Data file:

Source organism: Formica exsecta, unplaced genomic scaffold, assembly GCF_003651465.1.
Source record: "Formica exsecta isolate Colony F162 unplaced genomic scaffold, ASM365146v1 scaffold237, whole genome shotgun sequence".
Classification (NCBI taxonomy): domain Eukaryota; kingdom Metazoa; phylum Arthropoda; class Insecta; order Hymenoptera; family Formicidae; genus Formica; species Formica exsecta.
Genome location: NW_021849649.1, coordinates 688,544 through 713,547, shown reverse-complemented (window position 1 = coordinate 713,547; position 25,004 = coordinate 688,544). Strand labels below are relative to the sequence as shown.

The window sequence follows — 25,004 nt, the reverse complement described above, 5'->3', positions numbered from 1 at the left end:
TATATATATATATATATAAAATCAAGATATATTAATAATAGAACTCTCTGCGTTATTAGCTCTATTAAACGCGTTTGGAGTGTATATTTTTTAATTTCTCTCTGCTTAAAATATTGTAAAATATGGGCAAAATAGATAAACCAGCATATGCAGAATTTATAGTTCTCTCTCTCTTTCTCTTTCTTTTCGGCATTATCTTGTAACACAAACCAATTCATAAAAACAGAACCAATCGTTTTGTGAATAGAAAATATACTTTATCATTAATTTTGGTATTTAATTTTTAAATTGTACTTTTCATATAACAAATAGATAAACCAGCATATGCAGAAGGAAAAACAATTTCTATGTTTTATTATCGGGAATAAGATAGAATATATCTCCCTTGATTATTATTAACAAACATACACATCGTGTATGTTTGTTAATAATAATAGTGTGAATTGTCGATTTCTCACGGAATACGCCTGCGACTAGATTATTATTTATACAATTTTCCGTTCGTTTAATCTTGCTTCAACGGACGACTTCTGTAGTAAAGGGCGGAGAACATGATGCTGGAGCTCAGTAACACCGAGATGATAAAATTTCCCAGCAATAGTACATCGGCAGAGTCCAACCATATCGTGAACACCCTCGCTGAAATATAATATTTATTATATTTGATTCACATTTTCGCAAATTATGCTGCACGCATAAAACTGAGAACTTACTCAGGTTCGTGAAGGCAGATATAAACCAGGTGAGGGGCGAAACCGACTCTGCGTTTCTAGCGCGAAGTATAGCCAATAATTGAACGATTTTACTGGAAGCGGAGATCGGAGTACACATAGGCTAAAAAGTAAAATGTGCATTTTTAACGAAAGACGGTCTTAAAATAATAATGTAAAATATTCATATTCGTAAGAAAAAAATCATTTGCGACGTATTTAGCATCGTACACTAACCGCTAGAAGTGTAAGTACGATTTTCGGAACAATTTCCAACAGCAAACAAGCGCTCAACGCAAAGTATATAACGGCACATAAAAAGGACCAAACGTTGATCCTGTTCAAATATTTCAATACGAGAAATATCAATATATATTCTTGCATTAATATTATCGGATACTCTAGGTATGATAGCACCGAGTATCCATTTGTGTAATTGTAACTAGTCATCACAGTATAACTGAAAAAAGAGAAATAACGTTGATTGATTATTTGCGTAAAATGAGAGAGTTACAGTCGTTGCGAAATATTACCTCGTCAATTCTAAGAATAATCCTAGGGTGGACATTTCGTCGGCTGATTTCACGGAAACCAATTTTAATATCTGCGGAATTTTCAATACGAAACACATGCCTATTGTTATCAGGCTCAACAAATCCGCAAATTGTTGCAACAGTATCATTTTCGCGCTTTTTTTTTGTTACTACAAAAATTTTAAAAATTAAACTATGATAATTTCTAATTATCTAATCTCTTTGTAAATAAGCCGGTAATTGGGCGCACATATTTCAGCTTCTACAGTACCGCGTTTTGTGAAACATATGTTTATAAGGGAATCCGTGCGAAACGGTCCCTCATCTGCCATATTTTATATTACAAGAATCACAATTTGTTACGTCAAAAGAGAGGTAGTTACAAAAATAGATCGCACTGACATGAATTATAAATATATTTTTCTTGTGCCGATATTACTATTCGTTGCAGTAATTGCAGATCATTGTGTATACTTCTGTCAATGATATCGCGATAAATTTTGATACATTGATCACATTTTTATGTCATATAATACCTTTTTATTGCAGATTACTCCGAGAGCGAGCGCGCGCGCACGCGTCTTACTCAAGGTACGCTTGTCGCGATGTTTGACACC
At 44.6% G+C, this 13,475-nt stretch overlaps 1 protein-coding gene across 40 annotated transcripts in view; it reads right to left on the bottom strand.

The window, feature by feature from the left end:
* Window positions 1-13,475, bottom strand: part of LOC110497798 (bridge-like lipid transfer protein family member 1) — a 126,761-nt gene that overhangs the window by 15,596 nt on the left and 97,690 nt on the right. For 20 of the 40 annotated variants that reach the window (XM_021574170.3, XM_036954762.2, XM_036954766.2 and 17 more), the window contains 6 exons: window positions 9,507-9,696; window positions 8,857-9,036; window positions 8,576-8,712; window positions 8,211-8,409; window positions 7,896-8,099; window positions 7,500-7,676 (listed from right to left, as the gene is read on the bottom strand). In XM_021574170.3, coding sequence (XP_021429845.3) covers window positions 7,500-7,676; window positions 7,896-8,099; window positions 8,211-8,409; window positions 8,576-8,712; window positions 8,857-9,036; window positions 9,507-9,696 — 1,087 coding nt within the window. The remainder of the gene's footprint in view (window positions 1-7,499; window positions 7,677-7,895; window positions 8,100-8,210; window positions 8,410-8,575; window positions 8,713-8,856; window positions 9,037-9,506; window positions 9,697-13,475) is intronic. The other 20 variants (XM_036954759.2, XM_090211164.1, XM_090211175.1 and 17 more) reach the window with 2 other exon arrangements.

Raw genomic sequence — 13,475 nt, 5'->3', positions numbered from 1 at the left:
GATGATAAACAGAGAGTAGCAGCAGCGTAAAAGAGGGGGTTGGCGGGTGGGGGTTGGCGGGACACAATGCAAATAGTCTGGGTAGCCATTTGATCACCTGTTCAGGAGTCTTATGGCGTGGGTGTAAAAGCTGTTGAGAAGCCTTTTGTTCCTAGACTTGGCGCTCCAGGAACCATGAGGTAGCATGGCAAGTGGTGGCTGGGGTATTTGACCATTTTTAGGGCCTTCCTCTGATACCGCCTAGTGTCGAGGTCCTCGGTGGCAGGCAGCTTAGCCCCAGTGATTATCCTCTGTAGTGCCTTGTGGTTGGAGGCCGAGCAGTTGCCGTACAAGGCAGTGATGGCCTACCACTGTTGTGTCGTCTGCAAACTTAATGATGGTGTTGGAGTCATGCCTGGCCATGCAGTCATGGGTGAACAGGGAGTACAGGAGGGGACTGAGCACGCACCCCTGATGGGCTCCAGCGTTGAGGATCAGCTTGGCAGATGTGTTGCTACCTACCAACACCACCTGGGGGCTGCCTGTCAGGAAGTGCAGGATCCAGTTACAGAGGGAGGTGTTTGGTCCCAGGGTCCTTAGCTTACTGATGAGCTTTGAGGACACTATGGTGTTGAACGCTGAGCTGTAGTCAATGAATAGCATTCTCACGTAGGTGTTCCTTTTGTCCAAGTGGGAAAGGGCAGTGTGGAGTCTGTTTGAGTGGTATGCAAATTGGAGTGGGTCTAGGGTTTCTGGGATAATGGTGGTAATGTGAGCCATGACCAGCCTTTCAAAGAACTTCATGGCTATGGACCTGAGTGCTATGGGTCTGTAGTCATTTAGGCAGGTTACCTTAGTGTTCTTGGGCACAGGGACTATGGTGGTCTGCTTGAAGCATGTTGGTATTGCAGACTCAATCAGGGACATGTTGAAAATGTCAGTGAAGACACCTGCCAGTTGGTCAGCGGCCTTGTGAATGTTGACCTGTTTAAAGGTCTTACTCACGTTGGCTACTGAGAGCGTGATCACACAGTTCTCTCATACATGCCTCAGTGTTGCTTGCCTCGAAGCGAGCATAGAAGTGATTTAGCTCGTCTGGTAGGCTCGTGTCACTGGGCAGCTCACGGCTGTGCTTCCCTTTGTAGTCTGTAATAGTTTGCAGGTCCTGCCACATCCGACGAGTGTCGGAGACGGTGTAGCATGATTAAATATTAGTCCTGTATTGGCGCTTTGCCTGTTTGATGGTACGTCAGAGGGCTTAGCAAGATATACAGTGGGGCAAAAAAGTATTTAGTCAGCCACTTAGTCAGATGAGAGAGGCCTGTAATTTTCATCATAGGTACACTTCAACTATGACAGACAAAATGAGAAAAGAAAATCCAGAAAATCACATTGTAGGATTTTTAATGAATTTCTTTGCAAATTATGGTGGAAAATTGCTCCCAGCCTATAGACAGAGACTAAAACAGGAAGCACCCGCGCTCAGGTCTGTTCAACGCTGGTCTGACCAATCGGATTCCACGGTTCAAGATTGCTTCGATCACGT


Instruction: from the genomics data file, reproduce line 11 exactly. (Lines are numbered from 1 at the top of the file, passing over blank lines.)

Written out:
GATGATAAACAGAGAGTAGCAGCAGCGTAAAAGAGGGGGTTGGCGGGTGGGGGTTGGCGGGACACAATGCAAATAGTCTGGGTAGCCATTTGATCACCTGTTCAGGAGTCTTATGGCGTGGGTGTAAAAGCTGTTGAGAAGCCTTTTGTTCCTAGACTTGGCGCTCCAGGAACCATGAGGTAGCATGGCAAGTGGTGGCTGGGGTATTTGACCATTTTTAGGGCCTTCCTCTGATACCGCCTAGTGTCGAGGTCCTCGGTGGCAGGCAGCTTAGCCCCAGTGATTATCCTCTGTAGTGCCTTGTGGTTGGAGGCCGAGCAGTTGCCGTACAAGGCAGTGATGGCCTACCACTGTTGTGTCGTCTGCAAACTTAATGATGGTGTTGGAGTCATGCCTGGCCATGCAGTCATGGGTGAACAGGGAGTACAGGAGGGGACTGAGCACGCACCCCTGATGGGCTCCAGCGTTGAGGATCAGCTTGGCAGATGTGTTGCTACCTACCAACACCACCTGGGGGCTGCCTGTCAGGAAGTGCAGGATCCAGTTACAGAGGGAGGTGTTTGGTCCCAGGGTCCTTAGCTTACTGATGAGCTTTGAGGACACTATGGTGTTGAACGCTGAGCTGTAGTCAATGAATAGCATTCTCACGTAGGTGTTCCTTTTGTCCAAGTGGGAAAGGGCAGTGTGGAGTCTGTTTGAGTGGTATGCAAATTGGAGTGGGTCTAGGGTTTCTGGGATAATGGTGGTAATGTGAGCCATGACCAGCCTTTCAAAGAACTTCATGGCTATGGACCTGAGTGCTATGGGTCTGTAGTCATTTAGGCAGGTTACCTTAGTGTTCTTGGGCACAGGGACTATGGTGGTCTGCTTGAAGCATGTTGGTATTGCAGACTCAATCAGGGACATGTTGAAAATGTCAGTGAAGACACCTGCCAGTTGGTCAGCGGCCTTGTGAATGTTGACCTGTTTAAAGGTCTTACTCACGTTGGCTACTGAGAGCGTGATCACACAGTTCTCTCATACATGCCTCAGTGTTGCTTGCCTCGAAGCGAGCATAGAAGTGATTTAGCTCGTCTGGTAGGCTCGTGTCACTGGGCAGCTCACGGCTGTGCTTCCCTTTGTAGTCTGTAATAGTTTGCAGGTCCTGCCACATCCGACGAGTGTCGGAGACGGTGTAGCATGATTAAATATTAGTCCTGTATTGGCGCTTTGCCTGTTTGATGGTACGTCAGAGGGCTTAGCAAGATATACAGTGGGGCAAAAAAGTATTTAGTCAGCCACTTAGTCAGATGAGAGAGGCCTGTAATTTTCATCATAGGTACACTTCAACTATGACAGACAAAATGAGAAAAGAAAATCCAGAAAATCACATTGTAGGATTTTTAATGAATTTCTTTGCAAATTATGGTGGAAAATTGCTCCCAGCCTATAGACAGAGACTAAAACAGGAAGCACCCGCGCTCAGGTCTGTTCAACGCTGGTCTGACCAATCGGATTCCACGGTTCAAGATTGCTTCGATCACGT